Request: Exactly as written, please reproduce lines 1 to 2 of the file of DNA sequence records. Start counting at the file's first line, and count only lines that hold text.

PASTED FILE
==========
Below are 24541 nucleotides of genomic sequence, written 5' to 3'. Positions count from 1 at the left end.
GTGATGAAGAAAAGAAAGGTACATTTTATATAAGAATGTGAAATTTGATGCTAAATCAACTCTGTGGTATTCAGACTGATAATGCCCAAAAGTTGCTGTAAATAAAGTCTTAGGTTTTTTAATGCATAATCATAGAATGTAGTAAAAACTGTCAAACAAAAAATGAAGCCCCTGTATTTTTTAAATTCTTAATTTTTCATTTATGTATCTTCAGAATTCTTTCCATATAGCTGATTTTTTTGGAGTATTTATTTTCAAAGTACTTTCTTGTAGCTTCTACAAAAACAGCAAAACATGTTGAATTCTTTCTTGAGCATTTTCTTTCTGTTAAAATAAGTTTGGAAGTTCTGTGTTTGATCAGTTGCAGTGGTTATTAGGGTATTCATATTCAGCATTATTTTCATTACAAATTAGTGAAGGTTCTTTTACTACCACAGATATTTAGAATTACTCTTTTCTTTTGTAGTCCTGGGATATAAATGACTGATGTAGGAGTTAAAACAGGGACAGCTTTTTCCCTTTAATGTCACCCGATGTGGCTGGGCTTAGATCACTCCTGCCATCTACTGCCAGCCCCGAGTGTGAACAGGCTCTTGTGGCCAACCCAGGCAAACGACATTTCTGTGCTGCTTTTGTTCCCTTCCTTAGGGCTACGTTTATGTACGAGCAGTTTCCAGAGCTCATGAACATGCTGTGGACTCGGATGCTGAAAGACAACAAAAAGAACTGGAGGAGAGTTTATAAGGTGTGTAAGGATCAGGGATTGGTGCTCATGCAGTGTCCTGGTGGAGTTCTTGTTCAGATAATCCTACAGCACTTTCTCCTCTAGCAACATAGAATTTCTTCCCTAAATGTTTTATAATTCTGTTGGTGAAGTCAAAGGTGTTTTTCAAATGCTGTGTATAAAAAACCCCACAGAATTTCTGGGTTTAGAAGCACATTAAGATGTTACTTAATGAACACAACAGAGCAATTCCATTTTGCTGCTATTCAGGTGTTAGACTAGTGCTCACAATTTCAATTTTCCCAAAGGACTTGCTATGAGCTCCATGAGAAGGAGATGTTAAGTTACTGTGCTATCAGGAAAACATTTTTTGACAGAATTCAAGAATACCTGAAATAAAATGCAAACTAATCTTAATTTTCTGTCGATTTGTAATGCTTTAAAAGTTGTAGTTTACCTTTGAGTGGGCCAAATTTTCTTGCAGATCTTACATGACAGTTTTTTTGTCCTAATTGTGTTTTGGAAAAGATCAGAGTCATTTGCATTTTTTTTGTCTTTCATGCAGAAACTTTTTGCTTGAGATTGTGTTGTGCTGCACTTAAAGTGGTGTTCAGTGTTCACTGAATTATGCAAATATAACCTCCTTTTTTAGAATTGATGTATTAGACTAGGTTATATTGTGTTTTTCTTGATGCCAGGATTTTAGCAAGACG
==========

Below are 24541 nucleotides of genomic sequence, written 5' to 3'. Positions count from 1 at the left end.
GTGATGAAGAAAAGAAAGGTACATTTTATATAAGAATGTGAAATTTGATGCTAAATCAACTCTGTGGTATTCAGACTGATAATGCCCAAAAGTTGCTGTAAATAAAGTCTTAGGTTTTTTAATGCATAATCATAGAATGTAGTAAAAACTGTCAAACAAAAAATGAAGCCCCTGTATTTTTTAAATTCTTAATTTTTCATTTATGTATCTTCAGAATTCTTTCCATATAGCTGATTTTTTTGGAGTATTTATTTTCAAAGTACTTTCTTGTAGCTTCTACAAAAACAGCAAAACATGTTGAATTCTTTCTTGAGCATTTTCTTTCTGTTAAAATAAGTTTGGAAGTTCTGTGTTTGATCAGTTGCAGTGGTTATTAGGGTATTCATATTCAGCATTATTTTCATTACAAATTAGTGAAGGTTCTTTTACTACCACAGATATTTAGAATTACTCTTTTCTTTTGTAGTCCTGGGATATAAATGACTGATGTAGGAGTTAAAACAGGGACAGCTTTTTCCCTTTAATGTCACCCGATGTGGCTGGGCTTAGATCACTCCTGCCATCTACTGCCAGCCCCGAGTGTGAACAGGCTCTTGTGGCCAACCCAGGCAAACGACATTTCTGTGCTGCTTTTGTTCCCTTCCTTAGGGCTACGTTTATGTACGAGCAGTTTCCAGAGCTCATGAACATGCTGTGGACTCGGATGCTGAAAGACAACAAAAAGAACTGGAGGAGAGTTTATAAGGTGTGTAAGGATCAGGGATTGGTGCTCATGCAGTGTCCTGGTGGAGTTCTTGTTCAGATAATCCTACAGCACTTTCTCCTCTAGCAACATAGAATTTCTTCCCTAAATGTTTTATAATTCTGTTGGTGAAGTCAAAGGTGTTTTTCAAATGCTGTGTATAAAAAACCCCACAGAATTTCTGGGTTTAGAAGCACATTAAGATGTTACTTAATGAACACAACAGAGCAATTCCATTTTGCTGCTATTCAGGTGTTAGACTAGTGCTCACAATTTCAATTTTCCCAAAGGACTTGCTATGAGCTCCATGAGAAGGAGATGTTAAGTTACTGTGCTATCAGGAAAACATTTTTTGACAGAATTCAAGAATACCTGAAATAAAATGCAAACTAATCTTAATTTTCTGTCGATTTGTAATGCTTTAAAAGTTGTAGTTTACCTTTGAGTGGGCCAAATTTTCTTGCAGATCTTACATGACAGTTTTTTTGTCCTAATTGTGTTTTGGAAAAGATCAGAGTCATTTGCATTTTTTTTGTCTTTCATGCAGAAACTTTTTGCTTGAGATTGTGTTGTGCTGCACTTAAAGTGGTGTTCAGTGTTCACTGAATTATGCAAATATAACCTCCTTTTTTAGAATTGATGTATTAGACTAGGTTATATTGTGTTTTTCTTGATGCCAGGATTTTAGCAAGACG